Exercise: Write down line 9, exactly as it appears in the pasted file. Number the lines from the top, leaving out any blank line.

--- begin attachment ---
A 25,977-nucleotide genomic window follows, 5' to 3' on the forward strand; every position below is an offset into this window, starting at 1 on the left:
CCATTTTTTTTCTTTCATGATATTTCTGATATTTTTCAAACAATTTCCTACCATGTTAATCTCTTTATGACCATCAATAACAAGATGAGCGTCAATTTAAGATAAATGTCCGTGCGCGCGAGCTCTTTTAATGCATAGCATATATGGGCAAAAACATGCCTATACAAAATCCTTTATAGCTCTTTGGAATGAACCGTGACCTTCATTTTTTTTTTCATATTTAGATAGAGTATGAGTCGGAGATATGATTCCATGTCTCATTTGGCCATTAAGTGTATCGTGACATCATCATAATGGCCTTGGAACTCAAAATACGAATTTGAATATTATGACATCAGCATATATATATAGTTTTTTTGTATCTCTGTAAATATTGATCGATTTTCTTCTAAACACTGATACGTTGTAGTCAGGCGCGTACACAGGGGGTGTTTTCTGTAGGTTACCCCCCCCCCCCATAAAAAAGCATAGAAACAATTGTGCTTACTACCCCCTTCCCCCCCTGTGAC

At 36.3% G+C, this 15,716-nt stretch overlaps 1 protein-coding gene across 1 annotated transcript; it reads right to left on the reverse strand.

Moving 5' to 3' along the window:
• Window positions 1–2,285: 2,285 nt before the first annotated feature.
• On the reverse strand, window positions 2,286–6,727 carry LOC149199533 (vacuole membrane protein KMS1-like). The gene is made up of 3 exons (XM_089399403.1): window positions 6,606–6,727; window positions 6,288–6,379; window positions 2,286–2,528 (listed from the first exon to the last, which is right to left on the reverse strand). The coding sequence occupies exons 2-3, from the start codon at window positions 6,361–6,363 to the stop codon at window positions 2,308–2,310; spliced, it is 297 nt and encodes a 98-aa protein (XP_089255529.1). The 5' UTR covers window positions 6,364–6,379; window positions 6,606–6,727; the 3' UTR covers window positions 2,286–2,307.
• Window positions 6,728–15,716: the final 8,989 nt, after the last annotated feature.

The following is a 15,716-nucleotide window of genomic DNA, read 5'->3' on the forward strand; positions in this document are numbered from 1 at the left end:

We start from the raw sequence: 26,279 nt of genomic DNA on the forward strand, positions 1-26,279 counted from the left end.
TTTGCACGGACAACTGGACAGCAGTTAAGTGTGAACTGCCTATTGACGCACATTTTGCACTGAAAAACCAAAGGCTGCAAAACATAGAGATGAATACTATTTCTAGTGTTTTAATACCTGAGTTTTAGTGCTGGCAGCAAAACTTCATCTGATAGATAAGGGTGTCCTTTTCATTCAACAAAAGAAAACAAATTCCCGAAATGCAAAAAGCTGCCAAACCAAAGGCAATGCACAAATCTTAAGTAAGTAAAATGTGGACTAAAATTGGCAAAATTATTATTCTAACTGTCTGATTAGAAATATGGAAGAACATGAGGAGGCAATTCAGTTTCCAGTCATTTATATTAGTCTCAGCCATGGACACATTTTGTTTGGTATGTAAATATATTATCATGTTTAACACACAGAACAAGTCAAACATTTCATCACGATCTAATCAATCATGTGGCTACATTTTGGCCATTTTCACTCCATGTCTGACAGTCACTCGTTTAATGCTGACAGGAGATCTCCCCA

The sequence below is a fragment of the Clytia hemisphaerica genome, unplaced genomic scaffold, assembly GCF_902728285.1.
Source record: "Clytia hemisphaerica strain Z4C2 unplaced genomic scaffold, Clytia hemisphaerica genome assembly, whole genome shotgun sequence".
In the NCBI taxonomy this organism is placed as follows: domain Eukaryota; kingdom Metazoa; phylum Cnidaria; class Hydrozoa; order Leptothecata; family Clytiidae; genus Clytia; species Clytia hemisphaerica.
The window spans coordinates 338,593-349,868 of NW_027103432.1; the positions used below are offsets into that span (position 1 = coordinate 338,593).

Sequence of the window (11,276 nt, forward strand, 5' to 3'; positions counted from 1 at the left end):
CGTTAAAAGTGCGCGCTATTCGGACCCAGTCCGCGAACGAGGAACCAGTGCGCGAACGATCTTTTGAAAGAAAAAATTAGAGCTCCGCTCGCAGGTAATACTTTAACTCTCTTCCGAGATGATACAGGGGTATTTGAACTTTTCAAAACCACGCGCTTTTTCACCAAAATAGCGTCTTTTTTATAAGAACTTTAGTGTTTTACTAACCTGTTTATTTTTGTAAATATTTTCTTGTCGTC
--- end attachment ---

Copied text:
We start from the raw sequence: 26,279 nt of genomic DNA on the forward strand, positions 1-26,279 counted from the left end.